The environment is deeply linked with this community’s economic prospects. Visit Pensacola, the area’s tourism development and promotion agency noted that the area’s natural resources are among its chief strengths in the tourism market.
But this community has mixed environmental legacy. Investigating a massive fill kill in Escambia Bay was one of the first projects the newly created U.S. Environmental Protection Agency undertook. In 1999, an environmental grand jury was convened in Escambia County. The report that panel issued found that the air and water quality of this community were degraded by industry discharges including a sewage treatment plant on the waterfront, a pulp and paper mill, chemical factories and stormwater runoff.
It also found that state and local governments failed to properly protect those environmental assets.
In 2004, the City of Pensacola instituted a stormwater fee to create a designated revenue stream for projects to better treat stormwater. Later that decade, the community and local government rallied to find the funding to move the Main Street Wastewater treatment plant out of downtown. That opened the door to redevelopment of downtown that continues to this day.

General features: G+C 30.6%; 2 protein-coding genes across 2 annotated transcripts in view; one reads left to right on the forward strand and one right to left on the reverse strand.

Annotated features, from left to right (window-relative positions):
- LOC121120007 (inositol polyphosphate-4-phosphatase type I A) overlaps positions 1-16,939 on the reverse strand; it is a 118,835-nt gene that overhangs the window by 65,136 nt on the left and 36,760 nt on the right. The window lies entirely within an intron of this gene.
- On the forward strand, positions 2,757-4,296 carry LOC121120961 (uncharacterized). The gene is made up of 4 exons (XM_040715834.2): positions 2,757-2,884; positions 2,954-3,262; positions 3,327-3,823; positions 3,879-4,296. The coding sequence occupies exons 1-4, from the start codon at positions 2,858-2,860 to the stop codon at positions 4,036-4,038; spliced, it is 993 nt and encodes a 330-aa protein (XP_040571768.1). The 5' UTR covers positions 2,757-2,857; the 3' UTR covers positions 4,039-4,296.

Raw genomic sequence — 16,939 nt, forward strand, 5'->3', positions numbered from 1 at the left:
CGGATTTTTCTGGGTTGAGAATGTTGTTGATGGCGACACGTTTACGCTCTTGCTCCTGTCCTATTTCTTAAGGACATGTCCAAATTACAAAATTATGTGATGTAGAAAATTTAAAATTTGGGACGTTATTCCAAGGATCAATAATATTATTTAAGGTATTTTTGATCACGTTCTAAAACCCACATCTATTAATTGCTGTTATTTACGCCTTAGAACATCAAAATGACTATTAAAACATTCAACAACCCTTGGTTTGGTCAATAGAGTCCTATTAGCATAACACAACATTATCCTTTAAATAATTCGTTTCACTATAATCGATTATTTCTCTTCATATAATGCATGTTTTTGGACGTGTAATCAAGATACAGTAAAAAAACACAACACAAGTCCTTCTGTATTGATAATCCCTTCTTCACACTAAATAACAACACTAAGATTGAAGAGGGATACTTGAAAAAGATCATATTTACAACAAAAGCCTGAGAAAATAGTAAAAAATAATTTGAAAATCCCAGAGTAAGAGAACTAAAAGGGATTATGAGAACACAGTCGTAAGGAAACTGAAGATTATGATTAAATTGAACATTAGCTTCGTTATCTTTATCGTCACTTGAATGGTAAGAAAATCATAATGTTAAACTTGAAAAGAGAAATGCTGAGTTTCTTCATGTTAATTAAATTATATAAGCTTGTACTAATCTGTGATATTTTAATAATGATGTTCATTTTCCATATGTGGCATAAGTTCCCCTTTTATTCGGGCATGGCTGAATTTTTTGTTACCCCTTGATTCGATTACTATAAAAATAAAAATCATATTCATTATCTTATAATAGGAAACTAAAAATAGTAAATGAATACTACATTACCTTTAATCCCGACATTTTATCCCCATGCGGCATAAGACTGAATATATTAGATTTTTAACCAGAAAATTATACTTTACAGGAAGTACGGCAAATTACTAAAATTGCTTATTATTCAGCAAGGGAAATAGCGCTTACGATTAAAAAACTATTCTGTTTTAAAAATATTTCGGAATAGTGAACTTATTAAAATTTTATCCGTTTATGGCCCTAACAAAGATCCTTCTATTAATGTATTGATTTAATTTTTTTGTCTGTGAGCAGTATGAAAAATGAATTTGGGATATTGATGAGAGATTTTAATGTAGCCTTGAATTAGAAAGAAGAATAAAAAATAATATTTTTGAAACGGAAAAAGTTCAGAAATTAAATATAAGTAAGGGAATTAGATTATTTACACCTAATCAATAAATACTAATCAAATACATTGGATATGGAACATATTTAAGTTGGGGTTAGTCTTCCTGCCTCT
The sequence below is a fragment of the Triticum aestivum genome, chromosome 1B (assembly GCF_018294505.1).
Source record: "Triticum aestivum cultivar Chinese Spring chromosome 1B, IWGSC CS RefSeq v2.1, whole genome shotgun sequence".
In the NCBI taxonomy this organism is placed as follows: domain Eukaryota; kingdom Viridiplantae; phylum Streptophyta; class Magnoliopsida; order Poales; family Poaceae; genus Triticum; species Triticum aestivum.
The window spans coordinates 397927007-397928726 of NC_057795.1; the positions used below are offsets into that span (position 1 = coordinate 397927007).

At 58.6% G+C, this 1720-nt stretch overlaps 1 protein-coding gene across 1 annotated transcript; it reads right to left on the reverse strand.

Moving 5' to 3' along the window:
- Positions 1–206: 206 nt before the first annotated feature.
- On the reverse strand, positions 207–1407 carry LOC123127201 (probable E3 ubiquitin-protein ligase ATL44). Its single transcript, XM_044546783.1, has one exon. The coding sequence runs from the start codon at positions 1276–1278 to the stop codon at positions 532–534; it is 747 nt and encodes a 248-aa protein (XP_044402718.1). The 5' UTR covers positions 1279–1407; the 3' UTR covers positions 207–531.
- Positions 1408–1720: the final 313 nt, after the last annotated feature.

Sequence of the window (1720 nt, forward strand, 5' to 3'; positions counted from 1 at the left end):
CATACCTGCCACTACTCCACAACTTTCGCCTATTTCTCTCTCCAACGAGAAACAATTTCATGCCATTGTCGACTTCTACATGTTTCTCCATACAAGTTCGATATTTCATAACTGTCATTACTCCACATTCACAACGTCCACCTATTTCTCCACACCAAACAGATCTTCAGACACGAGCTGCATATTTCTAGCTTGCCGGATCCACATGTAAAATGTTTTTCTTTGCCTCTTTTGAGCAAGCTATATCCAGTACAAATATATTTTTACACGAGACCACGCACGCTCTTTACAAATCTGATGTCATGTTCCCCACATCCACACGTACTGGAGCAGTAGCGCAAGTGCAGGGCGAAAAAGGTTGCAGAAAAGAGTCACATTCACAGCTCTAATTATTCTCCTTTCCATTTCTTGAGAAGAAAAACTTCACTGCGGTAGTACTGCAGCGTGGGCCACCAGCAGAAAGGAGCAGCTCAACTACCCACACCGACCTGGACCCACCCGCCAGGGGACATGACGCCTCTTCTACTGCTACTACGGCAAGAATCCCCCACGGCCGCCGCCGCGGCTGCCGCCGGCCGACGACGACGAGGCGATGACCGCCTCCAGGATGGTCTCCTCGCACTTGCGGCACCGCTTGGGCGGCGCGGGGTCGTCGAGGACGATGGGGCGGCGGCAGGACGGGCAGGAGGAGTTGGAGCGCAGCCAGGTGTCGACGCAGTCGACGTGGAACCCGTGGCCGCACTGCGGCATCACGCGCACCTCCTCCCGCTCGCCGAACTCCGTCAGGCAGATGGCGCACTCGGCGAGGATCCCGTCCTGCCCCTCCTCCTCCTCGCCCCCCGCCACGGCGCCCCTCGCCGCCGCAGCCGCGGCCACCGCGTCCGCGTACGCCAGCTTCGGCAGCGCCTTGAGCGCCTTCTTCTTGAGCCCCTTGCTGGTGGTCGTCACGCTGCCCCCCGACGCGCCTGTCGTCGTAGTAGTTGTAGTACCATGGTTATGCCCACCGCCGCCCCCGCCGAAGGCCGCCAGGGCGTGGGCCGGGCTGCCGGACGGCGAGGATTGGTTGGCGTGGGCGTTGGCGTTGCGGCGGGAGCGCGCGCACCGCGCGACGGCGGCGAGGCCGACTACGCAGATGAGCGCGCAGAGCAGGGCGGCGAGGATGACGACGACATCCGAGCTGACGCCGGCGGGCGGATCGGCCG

The lawful management of these resources, and the efforts to restore them to a healthy status is important to the Pensacola area’s quality of life and future economic growth.
The weather for Northwest Florida looks good through the July 4 weekend. High temperatures in the low 90s and 20 percent chance of rain are on tap for the next few days. It doesn’t look good for residents of the east coasts of Florida, Georgia and the Carolinas. All eyes are on a storm brewing in the Atlantic off the east coast of Florida. At 4:30 p.m. Monday, the area of low pressure has an 80 percent chance to develop into the first named storm, “Arthur,” of the 2014 hurricane season. Hurricane hunter aircraft are flying reconnaissance into the low pressure off West Palm Beach. All relevant hurricane forecasting computer models are showing a consistent track moving north that hugs the coastlines of Florida, Georgia and the Carolinas through the July 4 weekend. Computer models that forecast how strong this storm may get, are showing a strong tropical storm or a weak Category 1 hurricane gaining strength around Thursday or Friday. Rough waters for boaters and beach erosion are expected for the east coast of the U.S. during the next few days. It’s highly unlikely we will be impacted by this storm, but don’t let your guard down as we get deeper into the hurricane season. This is a perfect time to stock up on batteries, and learn if you are in an evacuation zone, or where the closest shelter is to your home. MUST HAVE BOOKMARKS ESCAMBIA COUNTY: www.myescambia.com/beready SANTA ROSA COUNTY: www.santarosa.fl.gov/hurricanecenter This article originally appeared on Progress+Promise. Read full story